Bat Flower Propagation: How To Grow Bat Flower From Seed

(Image credit: passion4nature)

If you are looking for a truly astounding flowering plant, you have to try bat flower. These natives of southern Asia have dusky, purplish black blooms with unique, whisker like bracteoles bristling around the flower. All in all, the effect is quite unworldly and worthy of a true collector of unusual plants. You can order bat flower seed online, but the trick is in knowing how to grow bat flower from seed. These special plants have very specific growing conditions and bat flower seed germination can be a challenge unless you are armed with a list of the plant’s likes and dislikes.

Bat Flower Propagation

Bat flower, or Tacca, is a plant that is native to warm, humid regions of Asia. It can grow to 36 inches (91 cm.) in height and bear huge 12 inch (31 cm.) flowers. The bizarre flowers are the real conversation starter and ender. The slightly creepy flowers boast two large, leathery flanking bracts which inform the notion that the bloom is bat-like.

Bat flower propagation is generally from rhizomes or occasionally cuttings. Perfect conditions need to be met for growing bat flowers from seed, but it isn’t impossible. Many expert growers claim they get excellent germination from seed and have no problems, but other collectors express frustration with their green thumbs when trying to propagate from seed. Fortunately, the pods contain dozens of seeds, so if you get your hands on one, it never hurts to try.

How to Grow Bat Flower from Seed

The first step in growing bat flowers from seed is to acquire a mature seed pod. Pods should be allowed to mature and dry right on the plant for the best chance of germination.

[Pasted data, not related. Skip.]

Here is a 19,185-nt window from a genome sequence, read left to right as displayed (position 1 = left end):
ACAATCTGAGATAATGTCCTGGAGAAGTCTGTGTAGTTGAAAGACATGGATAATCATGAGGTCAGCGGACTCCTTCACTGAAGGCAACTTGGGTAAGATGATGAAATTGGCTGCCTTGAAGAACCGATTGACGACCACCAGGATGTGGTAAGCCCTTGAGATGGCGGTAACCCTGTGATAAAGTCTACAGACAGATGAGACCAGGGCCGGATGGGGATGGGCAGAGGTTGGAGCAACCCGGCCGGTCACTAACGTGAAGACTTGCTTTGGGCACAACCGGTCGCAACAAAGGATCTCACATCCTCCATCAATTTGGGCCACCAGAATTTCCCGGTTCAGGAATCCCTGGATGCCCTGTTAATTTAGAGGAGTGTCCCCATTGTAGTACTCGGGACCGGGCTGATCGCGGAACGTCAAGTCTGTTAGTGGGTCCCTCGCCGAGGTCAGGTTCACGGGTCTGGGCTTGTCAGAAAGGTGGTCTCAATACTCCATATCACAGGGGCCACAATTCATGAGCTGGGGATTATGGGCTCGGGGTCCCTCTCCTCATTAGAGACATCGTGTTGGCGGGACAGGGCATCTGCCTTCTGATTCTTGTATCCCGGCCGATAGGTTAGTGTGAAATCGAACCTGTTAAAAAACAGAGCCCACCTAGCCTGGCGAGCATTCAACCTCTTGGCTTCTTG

Use a good potting soil that has been pre-moistened and plant seeds in a 2 inch (5 cm.) pot so they don’t need to be moved right away. Tacca plants do not seem to like to be transplanted and will take a while to recover. You may also choose to make your own mixture. A good planting medium is 10% sand, 40% peat moss, and 50% fine bark.

Seeds don’t need any stratification or scarification to germinate, though soaking the seed in water overnight may help enhance germination. What they do need is time. Germination times run the gamut from a couple of weeks to several months.

They also need evenly moist soil but not soggy media. Use a clear cover over the pot to conserve moisture but remove it daily to release excess that will build up and can cause damping off.

The last important ingredient to successful bat flower seed germination is heat. A heated soil mat to keep the bottom of the medium warm will greatly improve your chances of seeing a little sprout.

Caring for Bat Flower Seedlings

Remember where these amazing plants hail from and consider the wild seeds' needs as you set up your nursery. Plants live in tropical rainforests and need plenty of warmth with a partially shaded location that mimics the dappled light of a treed area.

Once you can safely handle the delicate seedlings, move them to larger pots. In summer, keep the little plants evenly moist, but in winter, diminish watering by half, while never allowing the plant to dry out completely. That would be a death knell for these humidity loving plants.

If your heating system tends to dry out the air, mist the plants once per week or set the container in a saucer with some small pebbles and fill with water. This increases humidity without soaking the roots.

An amazing tip from an expert grower is regarding water. He recommends using 1 cup (240 ml.) of hydrogen oxygen per gallon (4 L.) of water to help prevent fungal issues. Bat flowers in home cultivation are prone to these problems due to high humidity, low circulation, and often excess moisture.

Fertilize in spring and increase circulation as you keep the plant moist. In several years, you may be rewarded with a display of the odd, yet beautifully eerie flowers and their subsequent pods.

Want to Step Up Your Houseplant Game Even More?

We've put together a complete guide to houseplants here. You'll find not only the tips to growing jaw-dropping houseplants that'll impress your friends, but also details on just about every step in growing houseplants.

Happy Gardening!

Bonnie L. Grant

Bonnie Grant is a professional landscaper with a Certification in Urban Gardening. She has been gardening and writing for 15 years. A former professional chef, she has a passion for edible landscaping.